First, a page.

Hugh Percy Wilkins

From Wikipedia, the free encyclopedia
Jump to navigation Jump to search

Hugh Percy Wilkins (4 December 1896 –23 January 1960) was a Welsh-born engineer and amateur astronomer.

He was born Hugh Percival Wilkins in Carmarthen, where he received his early education, then lived near Llanelli prior to moving to England. During the First World War he served in the Royal Army Corps.

By profession, he was a mechanical engineer and civil servant, but his reputation rests on his achievements as an amateur astronomer, particularly as a selenographer. He was initially elected to the British Astronomical Association (BAA) on 27 February 1918 at the invitation of W F Denning and Fiammetta Wilson.[1] At some point his membership lapsed and he rejoined on 25 March 1936 this time at the invitation of Robert Barker and Walter Goodacre.[2] Wilkins was elected to the fellowship of the Royal Astronomical Society on 11 May 1945.[3] He was Director of the BAA's Lunar Section from 1946 to 1956.

He produced a 100" map of the Moon, which included new names for a number of features. In 1948 he put forward a request to the IAU that twenty-two new names be adopted. His proposals were turned down on the premise that the features were small or near the limb and already had letter designations.

In 1951 he published a 300"-diameter map of the Moon, considered by some as the culmination of the art of selenography prior to the space age. His maps were dense with detail, some of which was fictitious, making them less useful. He made additional requests to the IAU in 1952 and 1955, which were turned down. However the Goodacre and Mee crater names from a 1926 map he had produced did become part of the lunar nomenclature.

He also published a number of books intended to popularize astronomy, including two works in collaboration with Sir Patrick Moore. The most notable was his work, The Moon, which included his map.

For many years Wilkins took the astronomy evening class at Crayford Manor House where they continue to use a copy of his 300-inch map regularly in the observatory.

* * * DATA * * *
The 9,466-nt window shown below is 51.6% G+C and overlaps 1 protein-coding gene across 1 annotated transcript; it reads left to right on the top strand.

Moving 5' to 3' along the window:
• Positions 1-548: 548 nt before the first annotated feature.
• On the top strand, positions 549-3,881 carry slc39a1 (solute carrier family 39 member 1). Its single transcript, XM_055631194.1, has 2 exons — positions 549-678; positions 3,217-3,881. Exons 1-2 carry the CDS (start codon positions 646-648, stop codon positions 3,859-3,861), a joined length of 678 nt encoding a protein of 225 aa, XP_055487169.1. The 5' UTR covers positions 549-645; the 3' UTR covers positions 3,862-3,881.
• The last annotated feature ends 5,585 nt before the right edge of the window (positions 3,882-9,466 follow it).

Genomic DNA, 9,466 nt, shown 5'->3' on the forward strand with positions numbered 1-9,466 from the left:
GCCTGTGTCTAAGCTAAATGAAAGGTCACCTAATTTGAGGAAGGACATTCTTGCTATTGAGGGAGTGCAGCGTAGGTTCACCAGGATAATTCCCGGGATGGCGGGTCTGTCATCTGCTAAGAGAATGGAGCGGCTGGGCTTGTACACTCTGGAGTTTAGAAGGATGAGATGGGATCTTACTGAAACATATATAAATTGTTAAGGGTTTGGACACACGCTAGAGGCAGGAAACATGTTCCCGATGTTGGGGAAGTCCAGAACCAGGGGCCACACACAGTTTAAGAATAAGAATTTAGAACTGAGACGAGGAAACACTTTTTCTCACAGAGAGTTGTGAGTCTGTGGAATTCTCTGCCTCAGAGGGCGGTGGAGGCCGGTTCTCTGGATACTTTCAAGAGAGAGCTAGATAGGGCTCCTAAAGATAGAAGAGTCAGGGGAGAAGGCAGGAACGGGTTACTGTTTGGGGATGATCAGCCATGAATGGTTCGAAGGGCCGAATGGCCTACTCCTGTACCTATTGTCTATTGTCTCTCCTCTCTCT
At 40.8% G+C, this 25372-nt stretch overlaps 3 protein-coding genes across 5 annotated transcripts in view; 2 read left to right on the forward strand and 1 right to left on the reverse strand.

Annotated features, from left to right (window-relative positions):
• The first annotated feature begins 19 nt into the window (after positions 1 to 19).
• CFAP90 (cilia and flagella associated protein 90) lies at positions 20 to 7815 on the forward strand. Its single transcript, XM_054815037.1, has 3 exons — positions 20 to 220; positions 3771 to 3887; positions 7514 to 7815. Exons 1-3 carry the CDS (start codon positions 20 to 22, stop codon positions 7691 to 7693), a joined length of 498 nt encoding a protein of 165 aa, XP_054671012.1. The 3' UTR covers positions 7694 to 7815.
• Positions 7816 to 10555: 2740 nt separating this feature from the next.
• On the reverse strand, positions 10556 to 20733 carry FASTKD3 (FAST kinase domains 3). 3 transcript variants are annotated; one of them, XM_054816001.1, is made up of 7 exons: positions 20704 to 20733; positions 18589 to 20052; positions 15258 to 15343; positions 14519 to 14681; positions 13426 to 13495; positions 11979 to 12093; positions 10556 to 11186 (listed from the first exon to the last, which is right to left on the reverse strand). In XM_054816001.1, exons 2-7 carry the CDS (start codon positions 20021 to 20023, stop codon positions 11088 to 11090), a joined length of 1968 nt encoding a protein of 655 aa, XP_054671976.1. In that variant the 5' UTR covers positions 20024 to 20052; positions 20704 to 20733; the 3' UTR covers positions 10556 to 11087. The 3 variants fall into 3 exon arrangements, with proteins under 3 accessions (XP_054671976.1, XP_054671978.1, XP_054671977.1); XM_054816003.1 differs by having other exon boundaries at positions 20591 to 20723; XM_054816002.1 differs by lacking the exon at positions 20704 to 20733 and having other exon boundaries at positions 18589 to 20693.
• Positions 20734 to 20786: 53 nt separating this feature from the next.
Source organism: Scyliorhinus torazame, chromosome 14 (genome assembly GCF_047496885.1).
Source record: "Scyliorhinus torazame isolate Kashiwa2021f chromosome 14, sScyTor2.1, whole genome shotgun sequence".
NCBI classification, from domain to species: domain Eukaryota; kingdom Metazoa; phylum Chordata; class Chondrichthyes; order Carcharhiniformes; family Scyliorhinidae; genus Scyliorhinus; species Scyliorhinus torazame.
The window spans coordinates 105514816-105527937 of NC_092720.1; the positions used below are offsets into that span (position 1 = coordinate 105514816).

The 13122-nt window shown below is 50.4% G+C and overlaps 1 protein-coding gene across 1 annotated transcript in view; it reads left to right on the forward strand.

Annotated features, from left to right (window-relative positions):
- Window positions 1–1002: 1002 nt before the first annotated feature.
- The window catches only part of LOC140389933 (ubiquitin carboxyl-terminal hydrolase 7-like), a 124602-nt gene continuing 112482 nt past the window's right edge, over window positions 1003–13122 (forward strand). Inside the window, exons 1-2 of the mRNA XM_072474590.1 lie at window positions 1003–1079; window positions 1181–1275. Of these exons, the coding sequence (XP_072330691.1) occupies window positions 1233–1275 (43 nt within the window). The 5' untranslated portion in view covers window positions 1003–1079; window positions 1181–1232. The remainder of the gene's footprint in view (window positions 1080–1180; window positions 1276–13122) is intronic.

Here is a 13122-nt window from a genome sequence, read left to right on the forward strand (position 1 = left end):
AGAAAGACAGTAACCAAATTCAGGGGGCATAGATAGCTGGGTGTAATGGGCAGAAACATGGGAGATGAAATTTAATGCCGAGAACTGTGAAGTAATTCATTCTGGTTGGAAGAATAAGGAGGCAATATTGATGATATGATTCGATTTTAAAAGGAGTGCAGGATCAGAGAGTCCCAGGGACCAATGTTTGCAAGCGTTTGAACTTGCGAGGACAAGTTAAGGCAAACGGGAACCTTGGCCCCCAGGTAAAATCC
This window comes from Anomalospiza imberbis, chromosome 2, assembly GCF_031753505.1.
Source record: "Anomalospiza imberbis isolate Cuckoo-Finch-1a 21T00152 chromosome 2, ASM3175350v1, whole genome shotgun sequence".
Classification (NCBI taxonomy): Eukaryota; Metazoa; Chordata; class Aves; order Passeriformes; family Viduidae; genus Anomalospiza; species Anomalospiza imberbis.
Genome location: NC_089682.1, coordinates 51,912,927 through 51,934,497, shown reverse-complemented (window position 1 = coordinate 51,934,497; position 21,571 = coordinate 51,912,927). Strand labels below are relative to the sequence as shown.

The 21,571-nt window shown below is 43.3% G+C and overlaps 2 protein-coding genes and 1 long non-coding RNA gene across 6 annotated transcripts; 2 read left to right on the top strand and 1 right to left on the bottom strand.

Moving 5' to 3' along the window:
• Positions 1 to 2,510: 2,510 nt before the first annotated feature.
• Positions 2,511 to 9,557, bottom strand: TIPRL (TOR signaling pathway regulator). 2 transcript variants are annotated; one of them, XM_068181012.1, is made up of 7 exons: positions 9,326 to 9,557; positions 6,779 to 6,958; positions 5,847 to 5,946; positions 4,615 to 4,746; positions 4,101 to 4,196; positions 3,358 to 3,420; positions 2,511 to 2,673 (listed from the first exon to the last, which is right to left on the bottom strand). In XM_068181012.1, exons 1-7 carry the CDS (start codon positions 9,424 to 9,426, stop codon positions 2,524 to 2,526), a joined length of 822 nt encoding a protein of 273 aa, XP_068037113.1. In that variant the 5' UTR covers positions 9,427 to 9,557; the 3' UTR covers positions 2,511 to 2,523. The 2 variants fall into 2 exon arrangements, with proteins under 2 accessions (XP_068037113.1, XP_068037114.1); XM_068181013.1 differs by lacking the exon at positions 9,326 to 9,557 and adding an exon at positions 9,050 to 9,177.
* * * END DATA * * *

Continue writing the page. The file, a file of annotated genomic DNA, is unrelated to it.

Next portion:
Wilkins died on 23 January 1960, having only retired on 31 December 1959.

The crater Wilkins on the Moon is named after him.

Bibliography[edit]

  • H.P. Wilkins, "300-inch Moon map", 1951.
  • H.P. Wilkins, "The True Book About the Stars", 1953, London, Muller.
  • H.P. Wilkins, "Our Moon", 1954, London, Muller.
  • H.P. Wilkins and P. Moore, "The Moon; A Complete Description of the Surface of the Moon", 1955, London, Faber and Faber.
  • H.P. Wilkins, "Mysteries of Space and Time", 1955, London, Muller.
  • H.P. Wilkins, "Clouds, Rings and Crocodiles: By Spaceship Round the Planets," 1955.
  • H.P. Wilkins and P. Moore, "Making and using a telescope; the home assembly and applications of astronomical equipment", 1956, London, Eyre & Spottiswoode.
  • H.P. Wilkins, "Guide to the Heavens", 1956, London, F. Muller.
  • H.P. Wilkins, "Instructions to Young Astronomers", 1957, London, Museum Press.
  • H.P. Wilkins, "The True Book About the Moon", 1960, London, F. Muller.

He also wrote several articles for Popular Astronomy.

References[edit]

  1. ^ "1918JBAA...28..103. Page 103". articles.adsabs.harvard.edu. Retrieved 11 October 2021.
  2. ^ "1936JBAA...46..213. Page 213". articles.adsabs.harvard.edu. Retrieved 11 October 2021.
  3. ^ "RAS Election".{{cite web}}: CS1 maint: url-status (link)